5. Multi-Pitch Climb

·      Apply criteria for assessing sound anchoring systems using EARNEST@

·      Demonstrate setting up of static (isolated) and self-equalizing anchoring systems

·      Recognise setting up of anchoring system using various equipment such as ropes, slings and accessory cords

6. Abseiling and ascending

·      Demonstrate abseil with auto-block backup

·      Demonstrate ascending on fixed rope using prusik knots

·      Demonstrate counter-balance abseil in a single pitch

·      Demonstrate stack abseil in a single pitch

7. Understanding risk involving multi-pitch climbing

·       Recognise the hazards common to multi-pitch climbing

·       Describe the corresponding actions to avoid common hazards

·      Apply risk assessment and management framework of PEEP and 4Ts (Tolerate, Terminate, Treat, and Transfer) to address on-going risks

Instructor to Trainee Ratio

2 Instructors: 8 participants or 1 Instructor: 4 participants.


Wearing of helmet is recommended when engaging in a lead climbing session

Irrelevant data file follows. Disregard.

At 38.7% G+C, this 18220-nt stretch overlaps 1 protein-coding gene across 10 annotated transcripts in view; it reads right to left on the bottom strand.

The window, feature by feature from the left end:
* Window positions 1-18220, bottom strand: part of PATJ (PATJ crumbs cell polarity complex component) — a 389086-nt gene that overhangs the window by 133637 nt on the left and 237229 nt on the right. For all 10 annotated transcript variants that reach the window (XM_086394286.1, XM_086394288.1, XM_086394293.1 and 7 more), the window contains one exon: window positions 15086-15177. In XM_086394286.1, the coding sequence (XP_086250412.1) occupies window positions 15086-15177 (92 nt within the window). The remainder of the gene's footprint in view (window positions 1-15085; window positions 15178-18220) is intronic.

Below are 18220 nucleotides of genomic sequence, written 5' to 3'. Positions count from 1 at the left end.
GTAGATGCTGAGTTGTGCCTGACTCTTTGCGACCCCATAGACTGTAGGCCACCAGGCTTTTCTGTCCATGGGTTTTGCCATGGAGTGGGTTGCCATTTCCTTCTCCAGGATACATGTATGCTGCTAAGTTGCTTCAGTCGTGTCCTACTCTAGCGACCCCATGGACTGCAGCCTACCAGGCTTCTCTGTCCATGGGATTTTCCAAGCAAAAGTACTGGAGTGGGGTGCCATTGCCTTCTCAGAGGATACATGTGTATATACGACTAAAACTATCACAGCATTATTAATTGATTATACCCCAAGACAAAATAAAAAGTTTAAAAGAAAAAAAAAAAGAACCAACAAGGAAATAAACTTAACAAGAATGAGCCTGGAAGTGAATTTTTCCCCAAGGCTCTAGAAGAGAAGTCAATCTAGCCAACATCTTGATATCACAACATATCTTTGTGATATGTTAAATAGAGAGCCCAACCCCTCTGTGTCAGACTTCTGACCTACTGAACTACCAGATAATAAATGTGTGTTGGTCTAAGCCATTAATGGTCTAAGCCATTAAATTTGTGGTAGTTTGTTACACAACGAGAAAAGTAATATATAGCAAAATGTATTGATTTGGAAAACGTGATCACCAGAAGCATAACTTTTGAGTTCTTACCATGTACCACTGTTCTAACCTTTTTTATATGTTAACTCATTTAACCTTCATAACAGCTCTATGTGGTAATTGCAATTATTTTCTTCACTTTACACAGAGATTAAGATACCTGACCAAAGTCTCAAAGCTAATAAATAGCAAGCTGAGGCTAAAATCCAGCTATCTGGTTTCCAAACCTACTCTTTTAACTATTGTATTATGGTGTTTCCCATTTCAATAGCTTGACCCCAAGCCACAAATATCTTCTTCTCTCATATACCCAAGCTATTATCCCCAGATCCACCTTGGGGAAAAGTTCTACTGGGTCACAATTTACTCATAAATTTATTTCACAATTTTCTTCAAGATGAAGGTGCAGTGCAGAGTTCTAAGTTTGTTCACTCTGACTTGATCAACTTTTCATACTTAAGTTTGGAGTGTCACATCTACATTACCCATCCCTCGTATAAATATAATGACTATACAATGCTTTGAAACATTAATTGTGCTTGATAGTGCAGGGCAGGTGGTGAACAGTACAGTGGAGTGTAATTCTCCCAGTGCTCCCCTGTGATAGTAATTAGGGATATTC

Will find some time to look for the APC syllabus another day. It’s somewhere and i have my own copy somewhere also. So if you need a copy of the syllabus, please feel free to take.

SMF, are you doing your job?

The one about the heavier climber…

Belaying an XL – Tips for Lightweight Climbers

Source: Belaying an XL – Tips for Lightweight Climbers 

One of the top questions new participants regularly ask me is this, “What if my bf/gf (Heaven forbid…) / partner / husband / wife (..again…) / friend / brother / sister (insert other names) is heavier than me? Can i belay him/her?”

My answer is usually Yes because there is no official guideline around the world now that states what is the “safe” weight difference. At most, they would usually give a “recommendation”. Hence there is nothing really stopping you from belaying your XXL sized climber. But come on, let’s face it, no one wants to fall and be lowered down half the wall because of a light belayer who himself/herself gets pulled halfway up the wall as well until the both of you can literally shake hands…. So this article is really quite useful to share what are some of the alternatives or tricks in the belayer’s bags that can be used at the right moment.